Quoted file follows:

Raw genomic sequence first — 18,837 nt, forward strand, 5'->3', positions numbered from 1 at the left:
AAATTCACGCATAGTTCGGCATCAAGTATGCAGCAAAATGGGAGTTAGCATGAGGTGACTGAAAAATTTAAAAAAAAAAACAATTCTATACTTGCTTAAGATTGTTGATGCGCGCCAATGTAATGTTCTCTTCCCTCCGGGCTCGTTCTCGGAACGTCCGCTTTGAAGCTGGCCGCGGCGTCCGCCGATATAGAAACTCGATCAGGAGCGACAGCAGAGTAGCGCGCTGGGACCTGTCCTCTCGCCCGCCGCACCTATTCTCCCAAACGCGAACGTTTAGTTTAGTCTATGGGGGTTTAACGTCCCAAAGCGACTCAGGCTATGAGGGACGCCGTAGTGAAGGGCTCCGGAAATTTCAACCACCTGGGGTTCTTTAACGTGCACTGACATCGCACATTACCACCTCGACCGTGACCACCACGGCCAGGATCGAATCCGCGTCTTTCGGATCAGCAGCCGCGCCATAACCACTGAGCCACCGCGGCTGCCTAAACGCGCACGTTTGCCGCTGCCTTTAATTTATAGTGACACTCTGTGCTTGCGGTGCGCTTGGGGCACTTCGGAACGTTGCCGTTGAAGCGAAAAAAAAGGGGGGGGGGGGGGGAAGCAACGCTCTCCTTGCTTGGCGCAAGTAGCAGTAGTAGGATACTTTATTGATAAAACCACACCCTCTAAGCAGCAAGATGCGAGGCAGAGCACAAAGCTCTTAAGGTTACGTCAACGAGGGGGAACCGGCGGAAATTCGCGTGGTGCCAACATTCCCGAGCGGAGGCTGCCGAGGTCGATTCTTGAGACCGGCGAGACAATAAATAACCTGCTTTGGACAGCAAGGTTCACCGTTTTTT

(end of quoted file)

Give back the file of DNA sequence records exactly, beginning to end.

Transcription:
Raw genomic sequence first — 18,837 nt, forward strand, 5'->3', positions numbered from 1 at the left:
AAATTCACGCATAGTTCGGCATCAAGTATGCAGCAAAATGGGAGTTAGCATGAGGTGACTGAAAAATTTAAAAAAAAAAACAATTCTATACTTGCTTAAGATTGTTGATGCGCGCCAATGTAATGTTCTCTTCCCTCCGGGCTCGTTCTCGGAACGTCCGCTTTGAAGCTGGCCGCGGCGTCCGCCGATATAGAAACTCGATCAGGAGCGACAGCAGAGTAGCGCGCTGGGACCTGTCCTCTCGCCCGCCGCACCTATTCTCCCAAACGCGAACGTTTAGTTTAGTCTATGGGGGTTTAACGTCCCAAAGCGACTCAGGCTATGAGGGACGCCGTAGTGAAGGGCTCCGGAAATTTCAACCACCTGGGGTTCTTTAACGTGCACTGACATCGCACATTACCACCTCGACCGTGACCACCACGGCCAGGATCGAATCCGCGTCTTTCGGATCAGCAGCCGCGCCATAACCACTGAGCCACCGCGGCTGCCTAAACGCGCACGTTTGCCGCTGCCTTTAATTTATAGTGACACTCTGTGCTTGCGGTGCGCTTGGGGCACTTCGGAACGTTGCCGTTGAAGCGAAAAAAAAGGGGGGGGGGGGGGGAAGCAACGCTCTCCTTGCTTGGCGCAAGTAGCAGTAGTAGGATACTTTATTGATAAAACCACACCCTCTAAGCAGCAAGATGCGAGGCAGAGCACAAAGCTCTTAAGGTTACGTCAACGAGGGGGAACCGGCGGAAATTCGCGTGGTGCCAACATTCCCGAGCGGAGGCTGCCGAGGTCGATTCTTGAGACCGGCGAGACAATAAATAACCTGCTTTGGACAGCAAGGTTCACCGTTTTTT